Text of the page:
Eric M Reply:

    Ah, no I-5 route proposed. What you posted is basically a sales pitch to get the CAHSRA to go with the French instead of the Asians.

    TRANSDEF Reply:

    I’d sure like to know how you were able to discern that. Or did you just pull it out of your ass, as part of the disinformation campaign being conducted here?

    In my opinion, it is a sales pitch for the kind of transparent process needed to actually get HSR built in CA.

    adirondacker12800 Reply:

    The sales pitch still doesn’t say anything about I-5.

    Peter Baldo Reply:

    The plan I had seen, was this one:
    http://californiaconnect.com/files/pdf/rfei_31857500.pdf
    It’s not all that different from the current plan.
    The present situation is almost completely political: working out a route with hundreds of government bodies and interest groups, securing financing for the publicly-financed portion of the project, haggling with other transit agencies, in this case even deciding whether to build the thing at all. I don’t think having SNCF or the Chinese or Japanese on board right now would help much. Once it’s time to string catenary, buy trains, and do ticketing and marketing, there will be an Operator.
    I’m disappointed that SNCF is involved in the current kerfuffle, which helps nobody.

    Eric M Reply:

    After construction begins on the IOS, it might be a perfect time to bring in the French, Germans, Japanese, Taiwanese and possibly the Chinese. Have two joint ventures, one working on the southern connection to the IOS to LA and another working on the northern to SF. Each venture builds its segment and then the state allows different train sets to be used throughout the system. This also limits the total capital invested by each company/group and allows revenue sharing spread around including all parties and the state. And the system gets built a lot faster.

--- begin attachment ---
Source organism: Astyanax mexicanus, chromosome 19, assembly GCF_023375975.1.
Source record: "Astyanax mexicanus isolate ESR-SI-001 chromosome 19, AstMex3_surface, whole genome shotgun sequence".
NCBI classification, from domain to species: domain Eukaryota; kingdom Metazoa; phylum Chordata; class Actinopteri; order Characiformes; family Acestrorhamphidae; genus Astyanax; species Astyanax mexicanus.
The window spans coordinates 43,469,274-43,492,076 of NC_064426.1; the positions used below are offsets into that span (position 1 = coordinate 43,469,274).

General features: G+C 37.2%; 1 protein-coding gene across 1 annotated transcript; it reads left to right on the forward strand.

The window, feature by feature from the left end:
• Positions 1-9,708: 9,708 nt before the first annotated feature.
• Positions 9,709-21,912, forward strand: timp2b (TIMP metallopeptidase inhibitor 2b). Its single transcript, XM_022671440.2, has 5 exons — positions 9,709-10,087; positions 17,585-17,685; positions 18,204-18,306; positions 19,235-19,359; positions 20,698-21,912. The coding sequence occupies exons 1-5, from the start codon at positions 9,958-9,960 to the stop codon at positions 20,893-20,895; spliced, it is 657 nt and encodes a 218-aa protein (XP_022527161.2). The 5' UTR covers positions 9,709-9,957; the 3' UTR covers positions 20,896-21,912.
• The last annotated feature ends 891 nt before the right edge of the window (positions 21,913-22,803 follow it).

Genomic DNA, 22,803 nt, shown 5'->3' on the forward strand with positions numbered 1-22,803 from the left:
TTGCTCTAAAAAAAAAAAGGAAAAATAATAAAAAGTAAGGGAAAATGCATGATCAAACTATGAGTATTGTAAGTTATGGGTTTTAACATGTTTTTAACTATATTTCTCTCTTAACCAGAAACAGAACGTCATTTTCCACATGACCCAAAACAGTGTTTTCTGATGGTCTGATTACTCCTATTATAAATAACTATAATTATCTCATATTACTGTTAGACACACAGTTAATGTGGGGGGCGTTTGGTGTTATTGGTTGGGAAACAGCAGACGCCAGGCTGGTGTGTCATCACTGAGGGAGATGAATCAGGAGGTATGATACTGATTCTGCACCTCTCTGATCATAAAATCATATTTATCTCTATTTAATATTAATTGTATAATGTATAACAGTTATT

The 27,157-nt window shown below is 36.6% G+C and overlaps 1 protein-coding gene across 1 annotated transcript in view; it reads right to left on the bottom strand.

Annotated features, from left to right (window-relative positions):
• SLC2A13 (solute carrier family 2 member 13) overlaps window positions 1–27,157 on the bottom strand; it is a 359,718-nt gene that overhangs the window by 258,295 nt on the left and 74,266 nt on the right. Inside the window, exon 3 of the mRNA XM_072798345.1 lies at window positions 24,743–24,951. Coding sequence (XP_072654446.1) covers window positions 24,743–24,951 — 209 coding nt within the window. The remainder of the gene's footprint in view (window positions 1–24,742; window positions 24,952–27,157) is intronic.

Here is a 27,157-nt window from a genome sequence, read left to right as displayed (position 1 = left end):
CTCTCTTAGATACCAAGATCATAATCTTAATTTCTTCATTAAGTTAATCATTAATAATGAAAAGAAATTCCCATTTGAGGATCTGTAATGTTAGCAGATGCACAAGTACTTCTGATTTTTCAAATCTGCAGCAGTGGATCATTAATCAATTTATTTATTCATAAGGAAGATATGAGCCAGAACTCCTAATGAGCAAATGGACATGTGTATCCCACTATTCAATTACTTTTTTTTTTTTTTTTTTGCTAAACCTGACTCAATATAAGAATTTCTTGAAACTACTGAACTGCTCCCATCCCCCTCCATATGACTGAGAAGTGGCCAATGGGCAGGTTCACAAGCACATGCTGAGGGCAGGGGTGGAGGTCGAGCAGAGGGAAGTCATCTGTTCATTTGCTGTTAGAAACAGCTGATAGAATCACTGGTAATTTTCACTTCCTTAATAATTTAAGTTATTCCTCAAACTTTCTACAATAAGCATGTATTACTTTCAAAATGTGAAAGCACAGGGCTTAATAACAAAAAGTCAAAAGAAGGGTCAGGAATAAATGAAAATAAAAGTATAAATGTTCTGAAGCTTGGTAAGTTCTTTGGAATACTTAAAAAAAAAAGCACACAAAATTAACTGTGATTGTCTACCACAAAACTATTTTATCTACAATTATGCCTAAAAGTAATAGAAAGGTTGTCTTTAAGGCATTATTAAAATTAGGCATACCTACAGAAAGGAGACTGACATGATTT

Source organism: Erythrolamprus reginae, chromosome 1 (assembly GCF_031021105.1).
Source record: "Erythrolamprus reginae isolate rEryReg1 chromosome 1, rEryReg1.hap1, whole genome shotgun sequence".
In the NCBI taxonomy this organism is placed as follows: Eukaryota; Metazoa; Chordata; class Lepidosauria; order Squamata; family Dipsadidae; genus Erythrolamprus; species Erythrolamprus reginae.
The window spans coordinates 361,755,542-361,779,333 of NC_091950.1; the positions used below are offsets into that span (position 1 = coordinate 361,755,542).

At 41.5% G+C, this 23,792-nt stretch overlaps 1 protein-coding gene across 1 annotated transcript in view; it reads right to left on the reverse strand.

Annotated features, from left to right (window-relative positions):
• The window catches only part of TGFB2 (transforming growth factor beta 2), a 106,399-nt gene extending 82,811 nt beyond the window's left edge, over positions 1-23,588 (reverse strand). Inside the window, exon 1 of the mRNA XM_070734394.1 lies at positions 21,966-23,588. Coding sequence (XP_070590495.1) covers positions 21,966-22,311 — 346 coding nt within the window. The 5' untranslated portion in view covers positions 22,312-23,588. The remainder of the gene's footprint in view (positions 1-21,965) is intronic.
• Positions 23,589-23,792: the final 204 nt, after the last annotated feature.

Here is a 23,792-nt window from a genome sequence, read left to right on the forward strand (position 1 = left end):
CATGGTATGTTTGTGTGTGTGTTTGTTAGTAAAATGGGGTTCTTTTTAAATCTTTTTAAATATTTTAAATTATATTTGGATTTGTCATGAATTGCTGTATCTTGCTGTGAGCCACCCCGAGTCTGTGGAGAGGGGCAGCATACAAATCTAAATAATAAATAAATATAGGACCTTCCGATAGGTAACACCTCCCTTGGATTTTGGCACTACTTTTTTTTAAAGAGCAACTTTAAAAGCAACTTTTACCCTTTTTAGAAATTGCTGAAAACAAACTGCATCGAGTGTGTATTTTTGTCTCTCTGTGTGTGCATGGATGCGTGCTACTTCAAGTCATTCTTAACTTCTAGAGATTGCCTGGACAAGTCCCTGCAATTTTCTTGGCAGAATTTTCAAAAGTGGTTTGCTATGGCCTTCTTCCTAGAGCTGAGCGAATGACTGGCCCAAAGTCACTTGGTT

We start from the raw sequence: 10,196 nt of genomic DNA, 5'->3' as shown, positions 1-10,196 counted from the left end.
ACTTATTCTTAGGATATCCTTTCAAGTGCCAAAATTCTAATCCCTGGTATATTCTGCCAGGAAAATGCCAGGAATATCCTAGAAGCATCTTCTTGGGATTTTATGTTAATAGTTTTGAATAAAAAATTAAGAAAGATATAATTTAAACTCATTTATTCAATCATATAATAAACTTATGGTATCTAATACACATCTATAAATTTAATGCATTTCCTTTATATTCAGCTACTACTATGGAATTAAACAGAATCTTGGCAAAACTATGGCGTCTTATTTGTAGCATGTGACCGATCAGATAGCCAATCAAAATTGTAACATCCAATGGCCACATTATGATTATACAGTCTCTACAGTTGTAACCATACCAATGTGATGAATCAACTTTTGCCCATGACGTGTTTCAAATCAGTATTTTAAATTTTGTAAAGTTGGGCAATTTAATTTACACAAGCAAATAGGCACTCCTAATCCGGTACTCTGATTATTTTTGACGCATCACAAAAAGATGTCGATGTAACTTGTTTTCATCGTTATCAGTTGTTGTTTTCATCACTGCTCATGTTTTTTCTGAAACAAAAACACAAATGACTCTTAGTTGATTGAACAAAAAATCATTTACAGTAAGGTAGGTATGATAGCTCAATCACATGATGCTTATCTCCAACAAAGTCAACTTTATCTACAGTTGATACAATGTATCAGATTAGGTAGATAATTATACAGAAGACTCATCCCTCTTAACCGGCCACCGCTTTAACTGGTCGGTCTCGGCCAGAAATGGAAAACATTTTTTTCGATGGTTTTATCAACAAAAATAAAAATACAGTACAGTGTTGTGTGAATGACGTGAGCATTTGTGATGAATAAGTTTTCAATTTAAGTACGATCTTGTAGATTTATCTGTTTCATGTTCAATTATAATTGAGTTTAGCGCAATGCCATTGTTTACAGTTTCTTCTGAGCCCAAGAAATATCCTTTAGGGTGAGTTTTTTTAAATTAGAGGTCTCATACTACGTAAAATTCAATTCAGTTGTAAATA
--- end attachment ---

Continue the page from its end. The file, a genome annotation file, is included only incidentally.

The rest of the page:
Stephen Smith Reply:

    Ummmmm, except that the train-to-nowhere IOS forces a routing that the French, at least, don’t want to invest in??

    BruceMcF Reply:

    Except that the 99 route is already funded, so if the there was funding available for the SNCF business model, it would “only” have to tackle the Madera to Bay and northwest of Bakersfield to LA portions of the corridor, so the system would therefore be cheaper than the one they proposed.

    Given their costing, Federal funding at a 20:80 matching funds, and a modification of their business model with an increase in the quit fee to compensate for the operator-designer carrying ramp up operating loss risks, it could be done. Indeed, if the Federal funding was made contingent upon that business model, that seems like it would be sufficient to twist the CHSRA’s arm to follow that business model, with the modifications required by Prop1a.

    It wouldn’t automatically be SNCF winning the contract, of course ~ that business model would also be compatible with one of the large Japanese operators putting in a bid to design and build the balance of the system.

    And even for the IOS, a population before the northern terminus of 3m can’t be honestly characterized as a “train to nowhere”.

    BruceMcF Reply:

    Which confirms the subsidy claim made by Richard.

    TRANSDEF Reply:

    Ditto for Bruce.